Federal judicial nominee Gus Puryear has the support from what some might consider an unlikely spot in the city’s legal community — the opposing attorney in one of the most high-profile cases against Puryear’s employer, private prison giant Corrections Corporation of America.
Nashville attorney David Randolph Smith formally offered his support of Puryear’s nomination to a federal judgeship in the Middle Tennessee District in a Feb. 25 letter to U.S. Senate Judiciary Committee Chairman Sen. Patrick Leahy.
Smith was the attorney for the minor children of the late Estelle Richardson, an inmate at CCA’s Metro Detention Facility, who died while in custody of the private prison company.
The Richardson case has been a focal point during Puryear’s at-times confrontational nomination hearing process in front of the Democrat-led Judiciary Committee. A Bush White House nominee, longtime Republican Party operative and CCA’s general counsel, Puryear has received robust scrutiny from media outlets, along with public opposition from advocacy groups such as the Florida-based Private Corrections Institute and its vice president, former convict and Nashville resident, Alex Friedmann.
Richardson died in 2004 while in the Metro CCA facility from what Tennessee Medical Examiner Bruce Levy identified as blunt force trauma to the head. Levy ruled the death a homicide. Her family, represented by a legal team led by Smith, settled out of court for an undisclosed amount in a suit that originally sought $60 million.
Four CCA guards were implicated in the death but never convicted.
Puryear’s Feb. 12 testimony to the committee on the Richardson case drew fire from Democratic senators for suggesting that Richardson’s four broken ribs and damaged liver could have been the result of CPR attempts to save her life.
Yet, in the letter to Leahy, Smith states Puryear would be an “excellent judge.”
“Basically, he is very sharp, keen-minded, inquisitive and has a very good grasp of the law,” Smith wrote. “He is reflective and has a personality that listens but also argues strongly for his position. He is confident but not arrogant.”
Smith’s letter concedes some of the same points critics of Puryear have made during the confirmation process, specifically his lack of trial experience. Smith also identifies himself as a Democrat with “political views 180 (degrees) opposite to those of Mr. Puryear.”
Smith, a former Vanderbilt University law professor and an active trial lawyer, concludes the letter by saying lawsuits against CCA should not reflect on Puryear’s potential future as a federal judge.
“I also believe it is not really fair to conclude that because CCA has many suits against it (many with merit) that this somehow poorly reflects on Mr. Puryear,” Smith stated. “He had what I would think would be a very hard job to do but did it earnestly and professionally.”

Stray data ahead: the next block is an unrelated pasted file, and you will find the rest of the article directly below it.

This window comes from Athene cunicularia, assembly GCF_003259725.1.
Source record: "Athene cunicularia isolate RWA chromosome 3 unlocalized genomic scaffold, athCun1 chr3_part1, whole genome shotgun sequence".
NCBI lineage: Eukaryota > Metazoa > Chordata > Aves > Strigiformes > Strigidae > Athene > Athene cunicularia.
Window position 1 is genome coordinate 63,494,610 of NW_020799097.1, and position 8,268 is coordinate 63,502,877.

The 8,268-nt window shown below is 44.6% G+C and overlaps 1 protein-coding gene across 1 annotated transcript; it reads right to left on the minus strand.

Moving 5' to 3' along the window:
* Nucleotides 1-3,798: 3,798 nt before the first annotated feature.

As part of his own background he submitted to the committee, Smith notes in the letter he has sued CCA in the past, adding he has “extensive personal experience” with Puryear.
When contacted by The City Paper, Smith said he decided to write the letter because of media attention paid to the Richardson case in covering Puryear’s nomination. Specifically, Smith said a February article in The Tennessean, along with a telephone interview with Nashville Scene Managing Editor Matt Pulle, motivated him to write the letter.
“I am at a loss to explain what possible relationship there is between things that happen in a CCA prison by guards and Gus,” Smith said this week of the media coverage. “I see no logical connection. …I felt the supposition that he (Puryear) was somehow untruthful or that he was covering up was incorrect.”
Smith added that though the Scene article didn’t come out until March 6, the questions asked in the interview with Pulle further motivated him to write the letter in February.
“Matt Pulle talked to me on the phone and gave me all this criticism (of Puryear). It’s not that he didn’t quote me,” Smith said. “It was him (Pulle) telling me the guts of the criticism and knowing the story was going to come out.”
Smith is not quoted in any of the Scene’s coverage of the Puryear nomination process. The March 6 article does quote a variety of local lawyers supporting Puryear’s nomination, including Democrats.
“I said the exact same things in that letter that I said to Matt Pulle,” Smith insisted. “I said good things about him, none of which were quoted.”
Pulle said he interviewed Smith but decided not to use quotes from the interview in the March 6 story.
“I talked to him, and in the March 6 story we didn’t really go into the Richardson case in depth,” Pulle said. “In a later story, we come back to it. In that story we say that there are points of agreement between the CCA attorneys and the Richardson attorneys. That’s clearly noted in there.
“We have had some people be critical of our Puryear coverage, saying we didn’t quote people who had positive things to say about him,” Pulle added. “The reverse is true too. We had people that were very critical of Gus Puryear that we also didn’t quote.”
It is unclear if Smith’s letter will ultimately have any bearing on Puryear’s nomination. Sources close to the committee say the letter is on file with the legal counsel for the committee but has not been entered into the Congressional Record of the proceedings.
“I think the Judiciary Committee members will look at the totality of what they have received and weigh it accordingly,” Friedmann said. “I think this is just a piece of the puzzle.”